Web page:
You’re in the hospital. Your nurse is trying to make you better. What is s/he bringing you?
Warning: Blunt nursiness to follow. May be too much for those of a delicate temperament.
Acetaminophen: Come on, y’all, you know this one. Tylenol! Takes the edge off pain (except pill-seekers) AND fever. Double whammy.
Beta-blocker: Okay, okay. It’s not technically one medicine. But if it ends in -ol, it’s probably a beta blocker. Like atenolol, propranolol, etc etc. Great for lowering a high blood pressure.
Calcium: “Come on, I take this at home for my bones!” Not so fast, snarky reader. Not only is calcium great for bones, Tums are great for your tummy.
Digoxin: This was one of the first meds we learned about. It helps to slow the heart and prevent arrhythmias. Cool fact: comes from the foxglove plant!
Enalapril: This is an ACE inhibitor, another blood pressure medication. Can cause a nasty cough.
Flomax (finasteride): Look this one up, y’all. But a lot people get it.
Ginger ale: A lot of people swear by it for nausea…
Haldol: OK, I’ve never given this, but in a nod to psych nurses, this is an important one for chillin’ people out.
Ice: Great for pain and fevers. Sometimes old remedies are the best.
Juice: Great for clear liquid diets, bad for blood sugars. Especially popular – prune, effective for the bowels.
K-phos: On dialysis? Take your K-phos with your food!
Lasix: Gets the fluid off by making you go to the bathroom. A lot. Great for heart failure, bad for potassium.
Milk of mag: A fantastic bowel med, especially when mixed with prune juice or coffee in the delicacy known as a “Brown Cow”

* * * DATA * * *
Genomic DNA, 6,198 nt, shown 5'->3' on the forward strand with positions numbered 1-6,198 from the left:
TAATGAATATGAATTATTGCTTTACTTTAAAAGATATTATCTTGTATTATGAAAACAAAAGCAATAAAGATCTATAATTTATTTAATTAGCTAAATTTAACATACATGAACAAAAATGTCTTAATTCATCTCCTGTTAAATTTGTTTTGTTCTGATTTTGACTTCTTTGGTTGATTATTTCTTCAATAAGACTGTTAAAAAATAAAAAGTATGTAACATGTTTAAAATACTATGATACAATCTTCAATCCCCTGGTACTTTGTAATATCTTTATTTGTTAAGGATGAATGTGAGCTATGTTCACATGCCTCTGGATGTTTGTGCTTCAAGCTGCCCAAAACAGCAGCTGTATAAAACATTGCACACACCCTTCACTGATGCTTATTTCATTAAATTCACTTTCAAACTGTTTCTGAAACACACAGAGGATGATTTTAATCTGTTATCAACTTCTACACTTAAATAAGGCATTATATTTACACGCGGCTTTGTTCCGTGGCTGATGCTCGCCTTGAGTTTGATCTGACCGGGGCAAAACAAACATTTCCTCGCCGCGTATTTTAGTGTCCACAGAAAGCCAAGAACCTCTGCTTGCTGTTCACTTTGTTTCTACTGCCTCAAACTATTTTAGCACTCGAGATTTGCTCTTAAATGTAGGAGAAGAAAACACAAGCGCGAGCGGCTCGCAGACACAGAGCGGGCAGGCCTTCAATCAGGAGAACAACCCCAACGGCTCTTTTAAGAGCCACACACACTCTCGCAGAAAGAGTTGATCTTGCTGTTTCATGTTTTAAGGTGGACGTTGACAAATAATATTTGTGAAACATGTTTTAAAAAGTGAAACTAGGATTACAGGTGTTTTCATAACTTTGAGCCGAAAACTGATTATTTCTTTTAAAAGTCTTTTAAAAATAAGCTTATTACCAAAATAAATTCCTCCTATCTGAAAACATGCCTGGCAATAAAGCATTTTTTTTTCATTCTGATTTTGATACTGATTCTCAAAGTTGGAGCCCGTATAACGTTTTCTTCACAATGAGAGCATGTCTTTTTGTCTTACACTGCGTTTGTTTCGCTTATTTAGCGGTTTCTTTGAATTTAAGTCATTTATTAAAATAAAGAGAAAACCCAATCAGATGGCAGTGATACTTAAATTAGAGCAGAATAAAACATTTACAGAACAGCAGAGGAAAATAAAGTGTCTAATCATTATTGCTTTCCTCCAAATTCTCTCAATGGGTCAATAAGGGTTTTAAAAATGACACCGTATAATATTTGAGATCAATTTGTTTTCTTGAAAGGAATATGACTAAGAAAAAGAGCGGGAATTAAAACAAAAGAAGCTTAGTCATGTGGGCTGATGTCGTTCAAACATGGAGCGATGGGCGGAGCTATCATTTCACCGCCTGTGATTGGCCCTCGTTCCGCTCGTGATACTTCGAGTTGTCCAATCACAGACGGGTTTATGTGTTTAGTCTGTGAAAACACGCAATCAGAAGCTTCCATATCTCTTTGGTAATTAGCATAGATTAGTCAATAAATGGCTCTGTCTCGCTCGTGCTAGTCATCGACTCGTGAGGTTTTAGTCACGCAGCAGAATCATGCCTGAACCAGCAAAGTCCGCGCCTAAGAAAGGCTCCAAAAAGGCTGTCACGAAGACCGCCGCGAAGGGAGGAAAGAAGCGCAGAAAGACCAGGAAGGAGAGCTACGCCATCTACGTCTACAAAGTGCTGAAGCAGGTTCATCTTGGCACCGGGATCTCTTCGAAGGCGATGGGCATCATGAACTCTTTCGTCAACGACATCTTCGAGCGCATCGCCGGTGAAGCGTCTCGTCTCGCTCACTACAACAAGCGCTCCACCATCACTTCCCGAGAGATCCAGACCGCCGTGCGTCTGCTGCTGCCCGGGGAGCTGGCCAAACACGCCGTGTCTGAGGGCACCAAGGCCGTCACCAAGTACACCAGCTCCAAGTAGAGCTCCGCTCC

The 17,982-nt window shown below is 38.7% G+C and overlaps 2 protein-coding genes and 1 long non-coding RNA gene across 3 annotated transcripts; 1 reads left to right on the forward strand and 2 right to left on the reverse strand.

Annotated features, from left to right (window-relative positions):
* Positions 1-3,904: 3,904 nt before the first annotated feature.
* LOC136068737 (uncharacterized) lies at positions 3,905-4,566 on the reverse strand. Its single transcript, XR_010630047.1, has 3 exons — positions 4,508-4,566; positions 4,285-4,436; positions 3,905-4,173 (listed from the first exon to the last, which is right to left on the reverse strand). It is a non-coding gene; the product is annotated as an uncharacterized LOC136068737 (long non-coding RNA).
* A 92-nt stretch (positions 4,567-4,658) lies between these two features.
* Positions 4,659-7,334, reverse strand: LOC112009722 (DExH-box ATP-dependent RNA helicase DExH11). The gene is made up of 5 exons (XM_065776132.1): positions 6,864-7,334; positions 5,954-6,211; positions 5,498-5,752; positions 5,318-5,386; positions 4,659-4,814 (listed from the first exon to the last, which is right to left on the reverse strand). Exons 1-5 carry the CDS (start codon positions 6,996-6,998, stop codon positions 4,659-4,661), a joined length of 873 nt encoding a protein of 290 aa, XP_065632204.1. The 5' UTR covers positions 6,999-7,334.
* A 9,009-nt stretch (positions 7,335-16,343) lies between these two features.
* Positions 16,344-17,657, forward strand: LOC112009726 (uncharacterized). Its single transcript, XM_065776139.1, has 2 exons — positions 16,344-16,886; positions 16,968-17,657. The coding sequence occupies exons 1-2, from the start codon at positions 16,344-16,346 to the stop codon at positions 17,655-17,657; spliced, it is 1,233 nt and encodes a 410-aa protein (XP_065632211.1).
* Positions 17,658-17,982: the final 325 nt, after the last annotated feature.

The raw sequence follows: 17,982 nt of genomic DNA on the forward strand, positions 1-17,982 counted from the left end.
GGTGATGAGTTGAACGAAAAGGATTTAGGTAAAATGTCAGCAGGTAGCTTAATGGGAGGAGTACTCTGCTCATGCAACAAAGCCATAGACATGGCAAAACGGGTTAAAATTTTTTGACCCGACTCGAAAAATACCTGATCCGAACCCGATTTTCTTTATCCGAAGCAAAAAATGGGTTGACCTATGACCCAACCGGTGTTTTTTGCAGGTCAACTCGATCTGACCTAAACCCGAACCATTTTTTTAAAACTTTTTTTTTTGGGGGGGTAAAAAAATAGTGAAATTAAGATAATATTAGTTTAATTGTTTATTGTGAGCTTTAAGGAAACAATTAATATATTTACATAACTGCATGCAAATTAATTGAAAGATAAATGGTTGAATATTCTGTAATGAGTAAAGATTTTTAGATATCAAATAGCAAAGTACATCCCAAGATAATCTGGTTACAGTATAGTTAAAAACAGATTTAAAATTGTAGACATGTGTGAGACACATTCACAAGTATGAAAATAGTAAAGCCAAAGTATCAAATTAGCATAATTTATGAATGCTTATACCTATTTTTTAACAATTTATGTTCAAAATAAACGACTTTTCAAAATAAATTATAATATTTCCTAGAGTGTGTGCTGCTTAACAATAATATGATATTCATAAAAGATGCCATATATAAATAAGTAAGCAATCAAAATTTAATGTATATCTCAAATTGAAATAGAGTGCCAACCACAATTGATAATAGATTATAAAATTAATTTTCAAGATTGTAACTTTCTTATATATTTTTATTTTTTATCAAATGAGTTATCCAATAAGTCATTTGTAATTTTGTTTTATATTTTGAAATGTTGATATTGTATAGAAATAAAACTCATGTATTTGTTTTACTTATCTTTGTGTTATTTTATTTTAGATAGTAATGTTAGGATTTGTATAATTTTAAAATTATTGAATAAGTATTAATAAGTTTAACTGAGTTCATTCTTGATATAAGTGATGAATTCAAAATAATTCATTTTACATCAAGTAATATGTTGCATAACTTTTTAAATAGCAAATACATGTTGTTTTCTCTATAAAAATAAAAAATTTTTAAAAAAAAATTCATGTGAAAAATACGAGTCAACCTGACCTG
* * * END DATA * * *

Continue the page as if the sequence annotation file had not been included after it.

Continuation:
Normal saline: Also .9 NaCl!! Almost everyone gets a bag of this. No nutrients, just straight isotonic fluid replacement.
Oxycodone: The gold standard of pain pills. Some permutation of 5-15 q 2-4 hours should get you through (we’ll titrate up slowly because we don’t want you unconscious!)
Potassium: Nasty big horse pills. Or nasty orange powder. Or nasty “K-rider” that will hurt as it goes in. You take your pick.
Quease-Ease: Great for nausea for some, useless give-away for others. Smells minty. My teacher said you could get the same results with an alcohol wipes, but alcohol wipes don’t look nearly as cool as the submarine-like Quease-Ease tube. And the scent lingers for months!
Respect: I snuck this in here instead of Rifampin, because nurses have (or should have) a lot of respect for their patients. Mutual respect is essential to the healing relationship.
Sulfas: Great for infections. Bad for allergies.
Tiotropium: You got COPD? You’ll get this inhaler (AKA Spiriva)
Ultram: Tramadol, the non-narcotic narcotic
Vancomycin: You got an infection, we’ll give you a PICC and pump you full of this. But slowly. Cuz it bubbles. And it will turn you red. And if it gets into your tissues… it’s bad.
Water: Ice water, and lots of it.
Xanax: You are getting sleepy… very… sleepy…
Yaz: OK, I don’t give this much either, but the few young women who I treat usually bring their own from home.
Zofran: Great for nausea, oral or IV.
There you have it! A nursing alphabet!!